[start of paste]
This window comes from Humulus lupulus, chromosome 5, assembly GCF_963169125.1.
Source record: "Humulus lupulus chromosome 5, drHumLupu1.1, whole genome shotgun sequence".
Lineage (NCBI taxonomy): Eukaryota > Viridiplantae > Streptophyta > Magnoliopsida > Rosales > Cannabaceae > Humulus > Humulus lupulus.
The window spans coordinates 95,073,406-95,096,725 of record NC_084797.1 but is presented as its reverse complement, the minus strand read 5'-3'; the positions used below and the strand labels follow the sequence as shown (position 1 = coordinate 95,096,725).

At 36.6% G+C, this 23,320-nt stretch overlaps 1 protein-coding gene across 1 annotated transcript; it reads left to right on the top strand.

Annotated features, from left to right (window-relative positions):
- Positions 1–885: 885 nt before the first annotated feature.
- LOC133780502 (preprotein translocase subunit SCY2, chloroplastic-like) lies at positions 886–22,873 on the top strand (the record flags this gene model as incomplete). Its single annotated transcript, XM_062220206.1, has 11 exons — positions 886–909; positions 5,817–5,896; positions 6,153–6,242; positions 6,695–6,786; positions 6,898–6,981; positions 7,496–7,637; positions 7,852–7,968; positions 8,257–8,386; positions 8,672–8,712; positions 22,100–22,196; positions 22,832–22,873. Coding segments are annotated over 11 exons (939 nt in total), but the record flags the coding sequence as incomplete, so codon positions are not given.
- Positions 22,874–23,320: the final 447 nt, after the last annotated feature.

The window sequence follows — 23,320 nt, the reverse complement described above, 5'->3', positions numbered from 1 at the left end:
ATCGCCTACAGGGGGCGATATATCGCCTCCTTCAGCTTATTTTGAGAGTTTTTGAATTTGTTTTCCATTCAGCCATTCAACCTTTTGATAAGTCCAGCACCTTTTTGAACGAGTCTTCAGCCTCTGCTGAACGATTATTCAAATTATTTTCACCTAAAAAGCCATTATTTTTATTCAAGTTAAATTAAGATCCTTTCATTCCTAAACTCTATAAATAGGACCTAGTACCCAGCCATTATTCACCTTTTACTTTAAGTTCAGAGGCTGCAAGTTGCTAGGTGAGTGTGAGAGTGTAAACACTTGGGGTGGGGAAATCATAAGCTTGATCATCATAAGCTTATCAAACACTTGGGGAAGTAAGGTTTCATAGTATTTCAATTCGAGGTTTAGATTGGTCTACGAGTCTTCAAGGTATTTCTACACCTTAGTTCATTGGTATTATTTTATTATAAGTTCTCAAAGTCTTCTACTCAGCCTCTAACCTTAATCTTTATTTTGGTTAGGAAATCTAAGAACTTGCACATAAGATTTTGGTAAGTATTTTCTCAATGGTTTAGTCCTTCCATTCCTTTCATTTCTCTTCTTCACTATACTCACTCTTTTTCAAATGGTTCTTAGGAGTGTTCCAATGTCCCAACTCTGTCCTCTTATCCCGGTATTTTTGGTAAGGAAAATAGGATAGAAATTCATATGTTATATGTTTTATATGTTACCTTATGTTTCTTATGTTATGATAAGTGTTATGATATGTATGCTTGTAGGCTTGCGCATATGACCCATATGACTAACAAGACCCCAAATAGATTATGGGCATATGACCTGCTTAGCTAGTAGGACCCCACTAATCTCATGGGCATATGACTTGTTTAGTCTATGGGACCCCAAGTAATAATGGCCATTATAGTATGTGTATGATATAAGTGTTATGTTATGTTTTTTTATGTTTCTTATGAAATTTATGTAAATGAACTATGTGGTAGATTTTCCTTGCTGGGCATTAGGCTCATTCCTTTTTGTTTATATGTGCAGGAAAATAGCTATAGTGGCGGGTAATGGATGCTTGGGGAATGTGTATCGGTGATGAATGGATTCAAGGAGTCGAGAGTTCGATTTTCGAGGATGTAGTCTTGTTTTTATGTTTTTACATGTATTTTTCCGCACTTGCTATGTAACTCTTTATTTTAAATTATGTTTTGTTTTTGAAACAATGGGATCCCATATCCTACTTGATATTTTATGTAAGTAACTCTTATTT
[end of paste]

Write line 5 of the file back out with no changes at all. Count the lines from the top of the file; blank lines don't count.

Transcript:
At 36.6% G+C, this 23,320-nt stretch overlaps 1 protein-coding gene across 1 annotated transcript; it reads left to right on the top strand.